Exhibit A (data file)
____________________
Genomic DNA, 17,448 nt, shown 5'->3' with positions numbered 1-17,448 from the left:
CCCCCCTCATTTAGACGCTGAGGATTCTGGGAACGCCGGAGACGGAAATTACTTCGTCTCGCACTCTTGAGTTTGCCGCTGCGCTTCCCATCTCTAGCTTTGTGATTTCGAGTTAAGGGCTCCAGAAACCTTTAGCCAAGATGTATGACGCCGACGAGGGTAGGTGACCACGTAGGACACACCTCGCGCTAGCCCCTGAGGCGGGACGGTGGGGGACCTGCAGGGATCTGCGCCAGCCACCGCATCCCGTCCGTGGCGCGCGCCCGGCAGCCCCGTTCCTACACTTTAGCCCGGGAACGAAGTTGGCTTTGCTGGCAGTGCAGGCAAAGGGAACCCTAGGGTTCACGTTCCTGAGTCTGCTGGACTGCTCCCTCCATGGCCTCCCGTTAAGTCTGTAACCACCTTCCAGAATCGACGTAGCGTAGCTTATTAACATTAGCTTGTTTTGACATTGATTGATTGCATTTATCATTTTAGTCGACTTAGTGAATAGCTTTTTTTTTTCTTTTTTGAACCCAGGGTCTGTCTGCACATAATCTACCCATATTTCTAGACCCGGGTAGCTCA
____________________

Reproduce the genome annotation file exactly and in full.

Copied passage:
Genomic DNA, 17,448 nt, shown 5'->3' with positions numbered 1-17,448 from the left:
CCCCCCTCATTTAGACGCTGAGGATTCTGGGAACGCCGGAGACGGAAATTACTTCGTCTCGCACTCTTGAGTTTGCCGCTGCGCTTCCCATCTCTAGCTTTGTGATTTCGAGTTAAGGGCTCCAGAAACCTTTAGCCAAGATGTATGACGCCGACGAGGGTAGGTGACCACGTAGGACACACCTCGCGCTAGCCCCTGAGGCGGGACGGTGGGGGACCTGCAGGGATCTGCGCCAGCCACCGCATCCCGTCCGTGGCGCGCGCCCGGCAGCCCCGTTCCTACACTTTAGCCCGGGAACGAAGTTGGCTTTGCTGGCAGTGCAGGCAAAGGGAACCCTAGGGTTCACGTTCCTGAGTCTGCTGGACTGCTCCCTCCATGGCCTCCCGTTAAGTCTGTAACCACCTTCCAGAATCGACGTAGCGTAGCTTATTAACATTAGCTTGTTTTGACATTGATTGATTGCATTTATCATTTTAGTCGACTTAGTGAATAGCTTTTTTTTTTCTTTTTTGAACCCAGGGTCTGTCTGCACATAATCTACCCATATTTCTAGACCCGGGTAGCTCA